Islay, Inner Hebrides, Scotland

(Above image captures view from Port Askaig looking towards Jura.)

This evening, I am posting information on the island of Islay which is the southernmost of the Inner Hebridean islands, a chain which lie of Scotland's West Coast.

Information on Islay
  • Etymology: The name may be derived from 'island in two', 'law island' or, possibly, named after a Pictish princess name Ile.
  • Population: 3228 persons.
  • Gaelic speakers: Approximately 25 pct of the population speak Gaelic.
  • Travel to Islay: By ferry from Kennacraig on the Scottish mainland with journey times of between two hours and two hours twenty minutes depending on whether destination port is Port Askaig or Port Ellen. There are also flights from Glasgow.
  • Area: 239 square miles.
  • Principal activities on Islay: Whisky distilling, tourism, farming and fishing.
  • Potential visitor interests: Visiting whisky distilleries, golf, bird watching, historic sites such as Finlaggan and visiting nearby island of Jura.

Whisky Distilleries

Islay is renowned for its eight whisky distilleries with other new distilleries pending) the product of which is (with one exception) noted for its peaty or smoky flavours

Helped by an abundant supply of peat (decayed vegetation which can be used as fuel) and water, Islay produces a range of classic malts from the following distilleries:
  • Ardbeg  (‘Little Height or Promontory’) – Founded 1815, located at Port Ellen and owned by Glenmorangie. Uses a malted barley with a high phenol content and sources peaty water from Loch Uigeadail, about one mile from the distillery.Capacity: 1.3m litres p.a.

  • Bowmore (‘Sea Reef or Sea Rock’) – Founded 1779, located at Bowmore and owned by Suntory of Japan. Sources water from the peaty River Laggan and cuts local peat for its traditional floor maltings. Uses four onion shaped stills for distillation.Capacity: 2.0m litres p.a.

  • Bruichladdich (‘Brae of the Shore’)Founded 1881, located at Bruichladdich and privately owned. Uses spring water with a high peat content.Capacity: 1.5m litres p.a.
Mash Tun at Bruichladdich

  • Bunnahabhain (‘River Mouth’) – Founded 1881, located at Port Askaig and owned by Burns Stewart. Unusually for Islay, this distillery produces an unpeated malt which sources its water from the Margadale Spring. The spirit, which is distilled in four onion shaped stills, is mainly used in blends.Capacity: 2.7m litres p.a.

  • Caol Ila (‘Sound of Islay’) – Founded 1846, located at Port Askaig and owned by major drinks conglomerate, Diageo. Sources water from Loch nam Ban about one mile away and distills using six onion shaped stills. Historically the product has been extensively used in blending.Capacity:6.5m litres p.a.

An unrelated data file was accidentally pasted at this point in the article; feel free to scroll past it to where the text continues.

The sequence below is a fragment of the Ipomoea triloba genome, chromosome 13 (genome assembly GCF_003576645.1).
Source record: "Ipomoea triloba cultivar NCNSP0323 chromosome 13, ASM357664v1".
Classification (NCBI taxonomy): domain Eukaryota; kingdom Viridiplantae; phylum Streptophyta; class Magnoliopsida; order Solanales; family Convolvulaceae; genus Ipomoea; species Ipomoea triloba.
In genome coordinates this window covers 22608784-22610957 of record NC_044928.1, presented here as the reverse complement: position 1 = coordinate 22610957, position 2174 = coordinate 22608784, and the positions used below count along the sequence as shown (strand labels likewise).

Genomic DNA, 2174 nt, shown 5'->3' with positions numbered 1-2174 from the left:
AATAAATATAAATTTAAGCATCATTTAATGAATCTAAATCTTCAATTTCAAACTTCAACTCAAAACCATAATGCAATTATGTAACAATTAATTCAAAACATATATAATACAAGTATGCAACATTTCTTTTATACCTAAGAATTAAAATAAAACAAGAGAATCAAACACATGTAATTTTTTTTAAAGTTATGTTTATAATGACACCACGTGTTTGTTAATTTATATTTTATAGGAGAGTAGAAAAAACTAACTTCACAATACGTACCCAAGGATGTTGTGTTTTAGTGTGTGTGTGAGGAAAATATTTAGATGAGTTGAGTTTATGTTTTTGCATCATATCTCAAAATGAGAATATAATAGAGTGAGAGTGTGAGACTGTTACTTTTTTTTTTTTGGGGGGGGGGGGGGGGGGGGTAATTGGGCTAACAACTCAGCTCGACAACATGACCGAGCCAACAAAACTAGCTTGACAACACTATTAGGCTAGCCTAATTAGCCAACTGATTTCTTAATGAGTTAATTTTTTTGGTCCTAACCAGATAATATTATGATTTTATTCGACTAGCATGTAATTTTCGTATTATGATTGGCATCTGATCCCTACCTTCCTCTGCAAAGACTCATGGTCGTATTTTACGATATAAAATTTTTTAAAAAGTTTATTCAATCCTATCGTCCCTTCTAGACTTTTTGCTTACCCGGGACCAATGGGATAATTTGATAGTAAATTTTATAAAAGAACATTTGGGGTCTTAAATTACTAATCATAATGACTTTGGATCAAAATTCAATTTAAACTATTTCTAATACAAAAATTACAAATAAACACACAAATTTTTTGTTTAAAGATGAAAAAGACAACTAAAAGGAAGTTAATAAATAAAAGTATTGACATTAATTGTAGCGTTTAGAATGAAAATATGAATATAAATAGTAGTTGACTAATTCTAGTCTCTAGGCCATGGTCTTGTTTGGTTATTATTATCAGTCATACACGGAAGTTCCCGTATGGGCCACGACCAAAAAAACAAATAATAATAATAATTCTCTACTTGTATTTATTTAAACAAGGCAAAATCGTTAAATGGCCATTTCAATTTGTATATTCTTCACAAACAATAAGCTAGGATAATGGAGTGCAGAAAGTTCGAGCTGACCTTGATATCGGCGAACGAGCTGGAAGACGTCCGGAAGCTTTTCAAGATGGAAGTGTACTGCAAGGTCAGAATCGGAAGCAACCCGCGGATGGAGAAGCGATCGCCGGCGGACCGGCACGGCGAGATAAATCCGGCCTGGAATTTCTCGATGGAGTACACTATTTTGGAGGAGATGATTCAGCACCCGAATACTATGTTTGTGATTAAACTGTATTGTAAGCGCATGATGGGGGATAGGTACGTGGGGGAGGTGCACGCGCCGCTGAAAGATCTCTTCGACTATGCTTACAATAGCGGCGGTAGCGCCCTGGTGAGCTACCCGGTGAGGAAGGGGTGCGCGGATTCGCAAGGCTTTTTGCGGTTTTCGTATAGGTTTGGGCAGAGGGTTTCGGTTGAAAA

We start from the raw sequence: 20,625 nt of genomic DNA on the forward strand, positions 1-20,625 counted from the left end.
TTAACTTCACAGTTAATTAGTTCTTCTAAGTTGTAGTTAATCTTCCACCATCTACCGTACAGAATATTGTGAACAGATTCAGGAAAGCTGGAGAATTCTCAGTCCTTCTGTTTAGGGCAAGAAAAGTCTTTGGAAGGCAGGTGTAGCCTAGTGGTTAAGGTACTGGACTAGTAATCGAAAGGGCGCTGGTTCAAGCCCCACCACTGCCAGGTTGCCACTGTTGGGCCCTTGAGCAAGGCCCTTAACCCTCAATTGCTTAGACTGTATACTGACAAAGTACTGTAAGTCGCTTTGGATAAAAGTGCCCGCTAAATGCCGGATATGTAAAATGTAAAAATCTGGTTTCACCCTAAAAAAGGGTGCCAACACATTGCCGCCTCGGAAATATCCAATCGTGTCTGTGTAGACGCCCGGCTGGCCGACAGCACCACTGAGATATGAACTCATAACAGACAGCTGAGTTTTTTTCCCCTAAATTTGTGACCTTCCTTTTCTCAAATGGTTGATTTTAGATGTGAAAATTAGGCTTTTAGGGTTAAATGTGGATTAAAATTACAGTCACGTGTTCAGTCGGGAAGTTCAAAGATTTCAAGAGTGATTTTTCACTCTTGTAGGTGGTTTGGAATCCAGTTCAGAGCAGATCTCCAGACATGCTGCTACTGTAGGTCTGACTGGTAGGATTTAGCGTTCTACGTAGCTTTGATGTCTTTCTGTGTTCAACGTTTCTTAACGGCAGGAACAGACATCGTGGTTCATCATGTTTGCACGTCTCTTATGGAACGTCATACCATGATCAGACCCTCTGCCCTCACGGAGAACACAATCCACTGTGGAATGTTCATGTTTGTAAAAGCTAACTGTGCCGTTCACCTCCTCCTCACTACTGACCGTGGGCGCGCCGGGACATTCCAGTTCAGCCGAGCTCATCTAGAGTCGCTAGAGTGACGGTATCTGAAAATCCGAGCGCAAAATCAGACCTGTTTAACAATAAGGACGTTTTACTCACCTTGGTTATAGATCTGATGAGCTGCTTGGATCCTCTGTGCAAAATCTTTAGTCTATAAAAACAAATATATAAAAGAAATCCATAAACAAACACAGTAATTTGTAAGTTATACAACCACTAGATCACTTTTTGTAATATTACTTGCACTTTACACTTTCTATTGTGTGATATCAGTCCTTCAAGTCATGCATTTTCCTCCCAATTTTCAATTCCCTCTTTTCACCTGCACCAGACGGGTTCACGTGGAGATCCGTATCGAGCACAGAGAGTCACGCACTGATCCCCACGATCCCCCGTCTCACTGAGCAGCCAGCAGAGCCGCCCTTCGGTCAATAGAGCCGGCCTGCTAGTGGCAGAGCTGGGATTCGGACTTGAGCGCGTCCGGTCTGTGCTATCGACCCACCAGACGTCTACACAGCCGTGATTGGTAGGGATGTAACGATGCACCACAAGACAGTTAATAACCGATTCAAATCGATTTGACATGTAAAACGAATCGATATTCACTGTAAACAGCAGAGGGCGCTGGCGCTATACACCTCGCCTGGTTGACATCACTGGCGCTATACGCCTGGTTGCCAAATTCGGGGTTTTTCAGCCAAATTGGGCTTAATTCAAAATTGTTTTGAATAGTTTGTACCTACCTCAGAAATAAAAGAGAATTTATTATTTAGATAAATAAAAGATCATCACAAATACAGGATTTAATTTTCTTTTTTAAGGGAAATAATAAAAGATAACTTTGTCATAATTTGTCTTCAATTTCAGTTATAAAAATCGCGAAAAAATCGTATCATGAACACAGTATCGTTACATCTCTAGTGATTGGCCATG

• Kilchoman (‘St. Comman’s Church’) – First new distillery on Islay for 124 years, located about five miles west of Bruichladdich, close to Atlantic Ocean. Privately owned. First whisky (three year old) produced 2009. Capacity: 200,000 litres p.a.

  • Lagavulin (‘Mill Hollow’) – A sister distillery to Caol Ila which was founded 1817, located at Port Ellen and owned by drinks conglomerate, Diageo. Sources water high in peat content from a stream flowing from Solan Lochs situated north of the distillery and distills with four, broad necked stills. Capacity: 2.45m litres p.a. 

  • Laphroaig (‘A Cave’) – Founded 1815, located at Port Ellen and owned by Allied Domecq. Malts barley on site with locally cut peat and sources water from the Kilbride dam. This malt is famed for its raw, pungent taste.Capacity: 3.3m litres p.a.
 Stills at Laphroaig
  • Islay Festival of Malt and Music (‘Feis Ile’).Persons interested in whisky could attend the Islay Festival of Malt and Music (‘Feis Ile’) This lasts for one week commencing last weekend of May each year. Booking well ahead is essential.

Other Visitor Sites

  • Bird Watching- Some 110 species of bird breed on Islay and about 50,000 geese overwinter here. There is a visitor centre  at Aoradh Farm.
  • Museum of Islay Life- at Port Charlotte.
  • Loch Finlaggan– A historic site, formerly a power base of the MacDonalds when Lords of the Isles during the medieval period. Located between Port Askaig and Bridgend.There is a visitor centre at the site.
Finlaggan Loch

 Ruins at Finlaggan
  • Kilnave– A chapel associated with the massacre of Maclean clansmen. Located in the NW. tip of Islay.
  • Golf– Machrie Golf Links at Port Ellen
  • Kildalton High Cross – Located about seven miles N.E. of Port Ellen, past Ardbeg distillery. This is a 2.65M high early Christian cross dating from the 8th century.

  • Visit Jura– a very short ferry trip from Port Askaig. Jura means ‘Deer Isle’. This is where George Orwell wrote ‘Nineteen Eighty-Four’ (in 1948). Sites of interest include the ‘Paps of Jura’ (mountains) and Craighouse where is located the Isle of Jura Distillery which dates from 1810 and produces an unpeated malt, closer to the Highland style than that of neighbouring distilleries on Islay.
Jura Landscape

Hints and Tips

Tours of all the distilleries are available but tour times are not synchronized. Allow about two days to visit all the distilleries on Islay. Book ahead during the busy summer period, especially if specialist tours are required. Remember that Scotland is subject to stringent drink-driving laws. Best to arrange for a taxi or private driver for distillery visits. Port Ellen or Port Askaig are good places to stay whilst on Islay with both convenient for ferries.

Port Askaig

 Port Ellen

© Nigel P Cole/Catswhiskerstours Limited


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